South Korean-born, Brooklyn-based artist Stickymonger has a similar talent for conjuring up parallel universes through her artwork. Untitled (2019) features a face half-hidden by sparkling pink hair, which, in her own words, explores “the interplay of darkness and light, as well as the tension between innocence and fear, femininity and anxiety”. The darkness that underpins Stickymonger’s work is informed by her childhood in South Korea, where she grew up next to her family’s gas station, often playing in the shadow of oil drums and staring into bottomless barrels of black petroleum. Spanish self-taught artist August Vilella’s Sakura Spirit (2020) echoes a similar melancholy, as evidenced in the interplay of light and shadow, and the sombre, tapered eyes of its protagonist, an octopus-like creature seemingly planted to the ground.

Okokume, Untitled 2 , 2019. estimate: 30,000-50,000 hkd
Hideaki Kawashima, Silence , 2009. estimate: 60,000-90,000 hkd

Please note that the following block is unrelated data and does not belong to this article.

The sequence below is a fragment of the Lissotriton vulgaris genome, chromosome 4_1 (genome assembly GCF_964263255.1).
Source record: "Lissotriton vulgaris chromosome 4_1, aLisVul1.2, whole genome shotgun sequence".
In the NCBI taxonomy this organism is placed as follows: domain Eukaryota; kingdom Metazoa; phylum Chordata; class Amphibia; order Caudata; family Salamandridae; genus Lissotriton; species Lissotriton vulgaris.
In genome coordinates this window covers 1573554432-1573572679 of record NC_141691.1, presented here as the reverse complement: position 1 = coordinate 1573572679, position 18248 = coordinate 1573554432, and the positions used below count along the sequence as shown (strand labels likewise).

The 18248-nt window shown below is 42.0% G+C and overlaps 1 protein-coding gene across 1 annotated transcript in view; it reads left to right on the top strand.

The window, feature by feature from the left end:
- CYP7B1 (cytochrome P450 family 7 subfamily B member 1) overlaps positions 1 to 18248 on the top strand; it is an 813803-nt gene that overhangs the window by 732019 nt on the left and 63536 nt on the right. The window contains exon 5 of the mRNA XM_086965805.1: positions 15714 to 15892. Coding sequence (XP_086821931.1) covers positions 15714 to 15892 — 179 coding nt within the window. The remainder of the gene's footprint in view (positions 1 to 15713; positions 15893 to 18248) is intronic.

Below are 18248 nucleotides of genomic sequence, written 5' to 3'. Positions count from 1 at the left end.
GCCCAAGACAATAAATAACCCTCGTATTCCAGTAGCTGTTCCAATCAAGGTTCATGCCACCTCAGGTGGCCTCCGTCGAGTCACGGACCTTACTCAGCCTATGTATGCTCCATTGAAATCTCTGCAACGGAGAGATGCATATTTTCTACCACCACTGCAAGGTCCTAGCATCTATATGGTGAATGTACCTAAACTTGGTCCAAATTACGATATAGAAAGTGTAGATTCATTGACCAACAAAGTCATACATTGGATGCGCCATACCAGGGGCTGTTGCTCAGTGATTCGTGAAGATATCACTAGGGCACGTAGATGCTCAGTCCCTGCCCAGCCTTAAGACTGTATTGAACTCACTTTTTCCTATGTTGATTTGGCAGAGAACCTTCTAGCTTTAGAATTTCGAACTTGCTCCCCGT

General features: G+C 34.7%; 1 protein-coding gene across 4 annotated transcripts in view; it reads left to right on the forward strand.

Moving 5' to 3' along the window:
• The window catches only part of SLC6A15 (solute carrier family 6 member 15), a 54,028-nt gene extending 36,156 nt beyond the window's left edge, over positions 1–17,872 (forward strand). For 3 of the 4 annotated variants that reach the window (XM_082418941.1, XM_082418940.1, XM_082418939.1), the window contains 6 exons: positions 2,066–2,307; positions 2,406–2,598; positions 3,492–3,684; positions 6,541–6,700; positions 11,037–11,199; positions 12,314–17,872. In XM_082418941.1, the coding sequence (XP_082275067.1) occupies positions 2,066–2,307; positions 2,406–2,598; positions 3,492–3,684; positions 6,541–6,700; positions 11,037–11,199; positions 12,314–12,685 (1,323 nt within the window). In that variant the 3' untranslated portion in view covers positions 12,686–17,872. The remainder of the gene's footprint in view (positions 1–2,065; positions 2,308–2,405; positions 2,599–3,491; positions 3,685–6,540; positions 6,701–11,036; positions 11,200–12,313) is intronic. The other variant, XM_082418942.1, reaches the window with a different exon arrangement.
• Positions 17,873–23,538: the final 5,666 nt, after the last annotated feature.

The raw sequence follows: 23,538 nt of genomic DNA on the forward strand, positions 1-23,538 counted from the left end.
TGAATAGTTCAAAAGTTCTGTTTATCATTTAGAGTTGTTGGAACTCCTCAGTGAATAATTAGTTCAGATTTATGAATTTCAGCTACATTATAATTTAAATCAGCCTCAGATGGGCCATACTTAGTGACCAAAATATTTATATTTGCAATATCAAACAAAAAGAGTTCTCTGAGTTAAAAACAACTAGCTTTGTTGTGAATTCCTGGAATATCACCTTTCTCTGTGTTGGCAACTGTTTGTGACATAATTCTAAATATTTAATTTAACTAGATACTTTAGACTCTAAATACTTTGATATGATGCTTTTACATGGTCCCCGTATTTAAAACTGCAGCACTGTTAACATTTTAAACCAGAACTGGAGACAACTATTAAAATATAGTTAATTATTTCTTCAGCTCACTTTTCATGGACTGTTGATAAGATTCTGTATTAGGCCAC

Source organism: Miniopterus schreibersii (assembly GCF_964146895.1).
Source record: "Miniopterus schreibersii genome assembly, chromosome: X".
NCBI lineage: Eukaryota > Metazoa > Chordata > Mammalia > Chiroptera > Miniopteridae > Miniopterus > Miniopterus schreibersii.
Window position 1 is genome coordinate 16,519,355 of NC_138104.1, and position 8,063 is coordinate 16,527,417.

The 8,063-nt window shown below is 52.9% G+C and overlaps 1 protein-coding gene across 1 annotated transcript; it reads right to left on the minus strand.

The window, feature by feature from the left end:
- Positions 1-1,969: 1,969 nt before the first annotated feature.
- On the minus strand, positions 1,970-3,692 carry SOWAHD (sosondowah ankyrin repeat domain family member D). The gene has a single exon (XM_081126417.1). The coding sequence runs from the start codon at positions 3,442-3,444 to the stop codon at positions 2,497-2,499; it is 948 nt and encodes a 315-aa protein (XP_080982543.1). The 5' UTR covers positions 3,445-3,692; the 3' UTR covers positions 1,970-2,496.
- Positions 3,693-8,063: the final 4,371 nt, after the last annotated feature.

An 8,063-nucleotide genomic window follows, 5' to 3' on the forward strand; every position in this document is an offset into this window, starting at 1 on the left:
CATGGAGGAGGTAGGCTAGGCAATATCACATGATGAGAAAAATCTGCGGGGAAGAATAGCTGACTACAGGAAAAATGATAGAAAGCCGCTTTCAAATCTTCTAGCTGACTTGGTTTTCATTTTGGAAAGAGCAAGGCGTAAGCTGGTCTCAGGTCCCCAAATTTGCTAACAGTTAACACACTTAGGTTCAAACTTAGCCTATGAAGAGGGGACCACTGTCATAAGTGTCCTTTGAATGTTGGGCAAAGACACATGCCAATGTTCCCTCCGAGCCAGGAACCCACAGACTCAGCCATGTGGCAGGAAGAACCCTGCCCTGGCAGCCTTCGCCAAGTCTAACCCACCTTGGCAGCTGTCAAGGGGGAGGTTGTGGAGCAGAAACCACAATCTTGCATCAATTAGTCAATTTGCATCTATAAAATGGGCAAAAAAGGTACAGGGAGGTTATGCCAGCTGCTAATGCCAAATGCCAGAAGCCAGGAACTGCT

Spanish-born artist Okokume’s Untitled 2 (2019) work portrays her best-known character, Cosmic Girl; the turquoise-skinned, candyfloss-haired icon who travels through space to save the environment represents a whimsical take on the current climate crisis. Similarly, Hideaki Kawashima’s Silence (2009) embodies the essence of a woman. The artwork shows a feminine figure in his traditional signature – with big almond eyes and bright lips, watered down to a muted palette – symbolic of people emblazoned deep in our memories. The element of surrealism is mirrored in Indonesian artist Roby Dwi Antono’s Kin (2020), where an amorphous creature with saucer-like eyes stares into space, inviting the observer into a universe unknown. Antono’s rendition is an ode to childhood, where make-believe beings with humanoid features exists side by side with everyday pets such as cats and dogs.

Roby Dwi Antono, Kin , 2020. Estimate: 60,000-90,000 HKD

The protean influence of manga and anime is evident across art and popular culture. Its childlike characters have become universally recognisable and the kawaii (cute) aesthetics have been deployed into designs for toys, bags and other commercial goods. While its origins may have emerged from the transitory nature of the everyday, the artform endures through its far-reaching aesthetics – straddling age and culture, decades and geographies, and appealing to all in equal measure.



Contemporary Art